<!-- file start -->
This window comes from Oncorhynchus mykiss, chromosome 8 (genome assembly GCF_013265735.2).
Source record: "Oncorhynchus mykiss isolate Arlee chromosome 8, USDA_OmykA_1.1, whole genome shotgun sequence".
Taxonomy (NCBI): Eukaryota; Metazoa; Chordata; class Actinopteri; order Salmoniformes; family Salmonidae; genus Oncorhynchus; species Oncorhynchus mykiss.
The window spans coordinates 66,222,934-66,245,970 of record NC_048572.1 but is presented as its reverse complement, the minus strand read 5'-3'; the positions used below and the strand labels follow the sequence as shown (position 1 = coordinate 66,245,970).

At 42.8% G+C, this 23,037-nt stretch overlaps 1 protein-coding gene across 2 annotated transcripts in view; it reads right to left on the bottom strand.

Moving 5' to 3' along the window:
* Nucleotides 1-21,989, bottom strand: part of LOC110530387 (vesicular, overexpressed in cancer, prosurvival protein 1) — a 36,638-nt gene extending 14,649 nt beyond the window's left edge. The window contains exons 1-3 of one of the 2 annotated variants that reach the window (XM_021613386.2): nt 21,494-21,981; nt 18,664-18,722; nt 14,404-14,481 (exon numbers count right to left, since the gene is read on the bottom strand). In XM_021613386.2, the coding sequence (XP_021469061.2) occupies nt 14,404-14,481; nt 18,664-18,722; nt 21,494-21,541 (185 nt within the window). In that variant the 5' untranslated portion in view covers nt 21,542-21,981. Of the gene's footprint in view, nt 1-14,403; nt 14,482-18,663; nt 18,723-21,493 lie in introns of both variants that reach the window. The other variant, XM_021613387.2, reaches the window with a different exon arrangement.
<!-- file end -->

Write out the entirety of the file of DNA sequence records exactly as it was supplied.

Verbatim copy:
This window comes from Oncorhynchus mykiss, chromosome 8 (genome assembly GCF_013265735.2).
Source record: "Oncorhynchus mykiss isolate Arlee chromosome 8, USDA_OmykA_1.1, whole genome shotgun sequence".
Taxonomy (NCBI): Eukaryota; Metazoa; Chordata; class Actinopteri; order Salmoniformes; family Salmonidae; genus Oncorhynchus; species Oncorhynchus mykiss.
The window spans coordinates 66,222,934-66,245,970 of record NC_048572.1 but is presented as its reverse complement, the minus strand read 5'-3'; the positions used below and the strand labels follow the sequence as shown (position 1 = coordinate 66,245,970).

At 42.8% G+C, this 23,037-nt stretch overlaps 1 protein-coding gene across 2 annotated transcripts in view; it reads right to left on the bottom strand.

Moving 5' to 3' along the window:
* Nucleotides 1-21,989, bottom strand: part of LOC110530387 (vesicular, overexpressed in cancer, prosurvival protein 1) — a 36,638-nt gene extending 14,649 nt beyond the window's left edge. The window contains exons 1-3 of one of the 2 annotated variants that reach the window (XM_021613386.2): nt 21,494-21,981; nt 18,664-18,722; nt 14,404-14,481 (exon numbers count right to left, since the gene is read on the bottom strand). In XM_021613386.2, the coding sequence (XP_021469061.2) occupies nt 14,404-14,481; nt 18,664-18,722; nt 21,494-21,541 (185 nt within the window). In that variant the 5' untranslated portion in view covers nt 21,542-21,981. Of the gene's footprint in view, nt 1-14,403; nt 14,482-18,663; nt 18,723-21,493 lie in introns of both variants that reach the window. The other variant, XM_021613387.2, reaches the window with a different exon arrangement.